Book Review: The Drowned Cities by Paolo Bacigalupi
Last year I read, and thoroughly enjoyed Paolo Bacigalupi’s novel Ship Breaker. It set a new standard for YA Fiction for me, and raised the bar for my own writing.
The Drowned Cities is the second book set in the world we crawled into in Ship Breaker. Global warming has inundated the Eastern Seaboard of the United States. The cities are under water, and home to the militias that still fight to restore their version of America, though it’s unlikely any of them actually remember what America was.
In this world, every meal may be your last, and generosity expects quid pro quo. When Mahlia—a young girl, cast off by retreating Chinese Peace Keepers—and Mouse, a boy who survives on his own wits, stumble across a genetically engineered super-soldier, their generosity, and their will to survive, is put to the test.
This is one of those books that ends up in your jacket pocket when you take your kids somewhere, just in case you get a few seconds to read—you don’t want to leave it alone. At home, you plop yourself down in your favorite chair, and time just flies. It moves fast. Every character is perfect, but flawed in some way. The scenes are drawn with an artist’s brush, and the chapters shift points of view and flow into the next, until you suddenly find yourself done, and wishing for more.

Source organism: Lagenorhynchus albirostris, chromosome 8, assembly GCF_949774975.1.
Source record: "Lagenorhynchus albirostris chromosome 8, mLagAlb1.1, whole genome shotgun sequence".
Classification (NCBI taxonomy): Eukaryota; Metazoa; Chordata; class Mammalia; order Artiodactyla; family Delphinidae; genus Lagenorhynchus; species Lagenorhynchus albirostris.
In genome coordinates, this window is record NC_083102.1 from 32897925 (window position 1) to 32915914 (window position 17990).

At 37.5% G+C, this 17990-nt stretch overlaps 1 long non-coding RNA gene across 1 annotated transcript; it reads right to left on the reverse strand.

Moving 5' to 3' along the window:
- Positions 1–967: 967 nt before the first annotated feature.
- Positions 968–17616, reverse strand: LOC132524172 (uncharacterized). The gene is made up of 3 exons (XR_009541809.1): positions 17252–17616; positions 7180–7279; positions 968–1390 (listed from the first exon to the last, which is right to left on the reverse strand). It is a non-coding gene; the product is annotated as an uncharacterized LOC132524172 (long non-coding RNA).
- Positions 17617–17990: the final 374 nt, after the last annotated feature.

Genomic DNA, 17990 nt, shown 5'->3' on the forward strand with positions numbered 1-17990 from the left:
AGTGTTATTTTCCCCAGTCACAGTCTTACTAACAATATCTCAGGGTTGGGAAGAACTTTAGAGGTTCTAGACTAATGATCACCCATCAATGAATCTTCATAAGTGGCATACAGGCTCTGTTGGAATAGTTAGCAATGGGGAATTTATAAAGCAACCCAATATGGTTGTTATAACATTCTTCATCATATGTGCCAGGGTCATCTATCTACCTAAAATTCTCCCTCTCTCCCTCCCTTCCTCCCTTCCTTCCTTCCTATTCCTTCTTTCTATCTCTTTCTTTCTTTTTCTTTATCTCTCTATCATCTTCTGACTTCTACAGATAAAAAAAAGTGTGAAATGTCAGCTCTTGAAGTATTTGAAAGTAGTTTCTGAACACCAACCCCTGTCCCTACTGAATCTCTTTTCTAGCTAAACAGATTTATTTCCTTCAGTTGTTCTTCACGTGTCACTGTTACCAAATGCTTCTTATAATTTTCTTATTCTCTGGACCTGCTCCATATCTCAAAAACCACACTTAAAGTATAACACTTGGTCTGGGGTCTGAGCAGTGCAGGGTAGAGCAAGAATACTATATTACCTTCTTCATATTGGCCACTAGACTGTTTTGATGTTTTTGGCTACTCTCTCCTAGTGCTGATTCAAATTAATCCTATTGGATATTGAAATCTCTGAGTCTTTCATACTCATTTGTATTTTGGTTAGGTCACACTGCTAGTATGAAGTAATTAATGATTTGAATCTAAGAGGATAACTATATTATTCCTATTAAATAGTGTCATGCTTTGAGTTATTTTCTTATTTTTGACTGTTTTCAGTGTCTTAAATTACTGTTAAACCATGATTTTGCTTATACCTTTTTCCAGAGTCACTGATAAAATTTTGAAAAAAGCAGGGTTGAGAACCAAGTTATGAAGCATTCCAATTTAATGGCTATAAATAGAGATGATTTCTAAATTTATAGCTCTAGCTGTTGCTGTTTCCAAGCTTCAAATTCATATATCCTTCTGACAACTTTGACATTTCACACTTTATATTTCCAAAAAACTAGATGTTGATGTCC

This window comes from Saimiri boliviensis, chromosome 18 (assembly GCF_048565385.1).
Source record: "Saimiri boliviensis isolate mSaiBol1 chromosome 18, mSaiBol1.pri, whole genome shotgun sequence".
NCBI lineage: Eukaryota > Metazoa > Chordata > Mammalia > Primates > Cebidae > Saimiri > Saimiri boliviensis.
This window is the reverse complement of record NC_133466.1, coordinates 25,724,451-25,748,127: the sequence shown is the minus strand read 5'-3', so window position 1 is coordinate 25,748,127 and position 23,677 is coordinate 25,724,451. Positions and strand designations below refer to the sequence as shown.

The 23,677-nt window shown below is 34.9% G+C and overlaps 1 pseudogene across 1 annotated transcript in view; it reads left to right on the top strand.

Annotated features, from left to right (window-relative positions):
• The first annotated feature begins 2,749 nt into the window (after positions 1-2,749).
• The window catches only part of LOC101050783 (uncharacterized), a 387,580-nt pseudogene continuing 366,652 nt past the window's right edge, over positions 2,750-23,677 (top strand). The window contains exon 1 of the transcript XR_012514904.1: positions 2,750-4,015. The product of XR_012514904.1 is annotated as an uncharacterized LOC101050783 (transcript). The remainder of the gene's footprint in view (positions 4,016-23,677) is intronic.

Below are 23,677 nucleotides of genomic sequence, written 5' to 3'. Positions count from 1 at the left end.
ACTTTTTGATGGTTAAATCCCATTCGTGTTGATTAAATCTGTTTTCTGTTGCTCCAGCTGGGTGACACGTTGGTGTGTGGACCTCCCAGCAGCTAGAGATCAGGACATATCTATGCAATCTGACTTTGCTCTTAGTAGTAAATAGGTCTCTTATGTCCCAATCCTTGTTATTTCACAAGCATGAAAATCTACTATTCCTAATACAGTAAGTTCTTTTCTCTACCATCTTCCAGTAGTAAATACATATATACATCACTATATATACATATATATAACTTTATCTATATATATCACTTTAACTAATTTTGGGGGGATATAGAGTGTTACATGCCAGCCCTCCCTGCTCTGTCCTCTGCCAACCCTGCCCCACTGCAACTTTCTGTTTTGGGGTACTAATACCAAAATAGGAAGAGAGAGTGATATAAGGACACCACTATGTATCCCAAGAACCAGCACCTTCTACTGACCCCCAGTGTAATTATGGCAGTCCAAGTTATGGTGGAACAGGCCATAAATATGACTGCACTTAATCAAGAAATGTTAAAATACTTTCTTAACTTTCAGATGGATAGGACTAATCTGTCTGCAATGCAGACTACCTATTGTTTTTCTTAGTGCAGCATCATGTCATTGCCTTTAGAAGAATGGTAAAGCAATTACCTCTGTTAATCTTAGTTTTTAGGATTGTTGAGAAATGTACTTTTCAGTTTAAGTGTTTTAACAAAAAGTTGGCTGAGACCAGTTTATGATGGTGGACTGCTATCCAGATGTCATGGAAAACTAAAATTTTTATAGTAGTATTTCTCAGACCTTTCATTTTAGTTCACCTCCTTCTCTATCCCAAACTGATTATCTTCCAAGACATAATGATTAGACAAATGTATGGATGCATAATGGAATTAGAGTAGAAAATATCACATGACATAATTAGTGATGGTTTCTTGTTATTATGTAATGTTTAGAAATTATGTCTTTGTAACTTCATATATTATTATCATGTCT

While this is science fiction, numerous times during the book, I realized that many of the scenes were likely inspired by the evening news. You only have to look at recent events in Rwanda and Darfur to see the kind of horrors illustrated in The Drowned Cities. While you may personally believe that could never happen in America, Bacigalupi makes an excellent argument through his tale that the difference between places like Darfur and America could just be twenty or thirty extra meters of water. The only question is, how long would it take to descend into anarchy, not whether or not it could happen.
If I have any criticism of the book, it’s a nitpicky one. Since I just finished back-to-back edits of my books, looking for passive verbs, every one of them now jumps out at me, and there were a few in this novel. But I also began to wonder if eliminating all passive sentences isn’t overkill. I mean, while Strunk and White say to cut and chop them all out, it is a valid sentence structure. Should it set off the alarm klaxons it does for me, or am I just being over sensitive?
Overall though, this was a great book. If you love reading YA Fiction or Post-Apocalyptic Fiction or Science Fiction, I think you’ll love The Drowned Cities.